Thursday, March 3, 2011


Dishonest practices by some segments of industry and trade are well known and invariably many of the violators get away with barely a knuckle on their knees. Inadequate supervision due to limited monitoring infrastructure and constraints on personnel are exploited by the consumer products industry to mislead the consumers through wrong labels and unsubstantiated claims. Of course such instances are far and few in countries like USA, Canada, Australia, New Zealand and some developed countries though it is generally a "free for all" situation in most developing countries. Credit must go to watchful consumer protection organizations for bringing to surface such fraudulent cases and a recent report on this problem illustrates how such things take place in spite of extensive vigilance by the monitoring authorities.

In one of the incidences reported from the US, manufacturer of a major brand of soy milk surreptitiously downgraded its core product line from organic to conventional some time in the year 2009, dropping the organic food claims. What was objectionable in this change, concerned inaction to change its UPC (bar code) or product labeling, intentionally or otherwise and one can imagine the pecuniary benefit the manufacturer must have gained by such a devious practice. The hapless consumer, never expecting such unethical practices, continued to patronize the product believing that they are still organic. Even retailers were unaware of the changes for a considerable time till there were complaints by one of the consumer activist organizations.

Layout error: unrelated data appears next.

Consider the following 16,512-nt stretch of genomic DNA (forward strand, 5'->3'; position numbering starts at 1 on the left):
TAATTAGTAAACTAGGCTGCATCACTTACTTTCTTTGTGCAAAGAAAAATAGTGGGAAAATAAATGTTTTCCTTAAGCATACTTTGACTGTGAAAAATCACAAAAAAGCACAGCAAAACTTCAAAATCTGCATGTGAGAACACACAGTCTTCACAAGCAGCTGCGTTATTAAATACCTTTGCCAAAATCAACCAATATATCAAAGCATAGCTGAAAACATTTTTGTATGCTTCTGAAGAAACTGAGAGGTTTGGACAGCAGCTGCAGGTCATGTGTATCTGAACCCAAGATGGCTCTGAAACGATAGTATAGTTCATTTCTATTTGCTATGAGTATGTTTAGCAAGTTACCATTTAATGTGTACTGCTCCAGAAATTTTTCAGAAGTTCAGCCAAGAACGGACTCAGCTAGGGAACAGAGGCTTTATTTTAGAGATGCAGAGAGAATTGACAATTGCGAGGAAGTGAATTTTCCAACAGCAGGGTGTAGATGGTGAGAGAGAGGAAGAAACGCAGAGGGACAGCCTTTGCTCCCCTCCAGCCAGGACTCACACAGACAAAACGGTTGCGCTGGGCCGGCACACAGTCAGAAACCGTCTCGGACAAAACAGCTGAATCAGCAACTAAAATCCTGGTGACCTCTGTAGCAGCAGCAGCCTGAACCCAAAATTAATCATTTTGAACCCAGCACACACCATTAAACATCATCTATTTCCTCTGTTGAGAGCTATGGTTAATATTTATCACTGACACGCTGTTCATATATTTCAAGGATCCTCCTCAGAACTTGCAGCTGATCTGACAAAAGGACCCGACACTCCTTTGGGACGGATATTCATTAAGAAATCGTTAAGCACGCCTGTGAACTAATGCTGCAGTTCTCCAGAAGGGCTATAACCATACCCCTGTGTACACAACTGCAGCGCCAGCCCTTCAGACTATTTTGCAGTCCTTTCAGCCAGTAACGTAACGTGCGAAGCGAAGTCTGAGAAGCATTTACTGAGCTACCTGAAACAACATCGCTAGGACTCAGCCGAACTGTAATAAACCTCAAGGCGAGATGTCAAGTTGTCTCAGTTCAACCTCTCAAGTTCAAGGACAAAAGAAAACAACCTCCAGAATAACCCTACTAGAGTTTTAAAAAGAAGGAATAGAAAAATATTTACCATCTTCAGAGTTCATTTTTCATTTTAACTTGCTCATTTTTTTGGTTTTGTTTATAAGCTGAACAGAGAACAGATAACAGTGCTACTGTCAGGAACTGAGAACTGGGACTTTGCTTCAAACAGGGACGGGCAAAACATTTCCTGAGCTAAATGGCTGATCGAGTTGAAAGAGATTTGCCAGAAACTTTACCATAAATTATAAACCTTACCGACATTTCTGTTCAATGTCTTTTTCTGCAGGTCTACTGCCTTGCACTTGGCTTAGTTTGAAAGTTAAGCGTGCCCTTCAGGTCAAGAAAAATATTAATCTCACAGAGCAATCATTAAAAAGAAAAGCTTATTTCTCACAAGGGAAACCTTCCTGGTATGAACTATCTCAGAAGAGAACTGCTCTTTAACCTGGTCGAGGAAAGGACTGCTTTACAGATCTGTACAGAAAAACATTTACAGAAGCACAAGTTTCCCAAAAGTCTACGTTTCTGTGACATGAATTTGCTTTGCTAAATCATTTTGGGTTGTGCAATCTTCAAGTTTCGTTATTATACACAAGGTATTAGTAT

Another instance of consumer cheating was reported with a cereal food manufacturer who, after launching a particular brand of organic cereal, changed the nature of the product, not conforming to organic food standards but without changing the UPC or the label profile. It makes a lot of difference to the consumers who are wedded to organic foods as they believe conventional foods from the processing industry are too risky to consume and are prepared to pay premium prices to lay their hands on organic labeled products. The most objectionable aspect of these cases is that when product is down graded the manufacturer did not bother to notify the change to the consumers or to the retailers which is considered unethical and improper. Added to this when such practices come to surface wide publicity that is generated can bring bad reputation to the integrity and reputation of organic food manufacturing sector in general.

These instances, though few in number, have prompted champions of organic foods to strive hard to bring about changes in the legal framework that is mandatory for the manufacturers to follow once they are registered with the concerned authorities. Present regulations that govern changes in the status of a product once it is down graded are ambiguous that enables some of the players to indulge in such dubious practices. Adequate deterrent provision is not there in the statute books to bring the violators to book. There must be a clear provision regarding the logistics of changing a certified brand of organic foods to conventional quality and mandatory re-registration must be insisted upon. Ultimately the buck stops at the consumer door and eternal vigilance is the price one has to pay to avoid being cheated. The bar code system and clear labeling requirements are intended for the consumer to exercise discretion in selecting the best product at least cost and consumers have to fully make use of the same for their own good.

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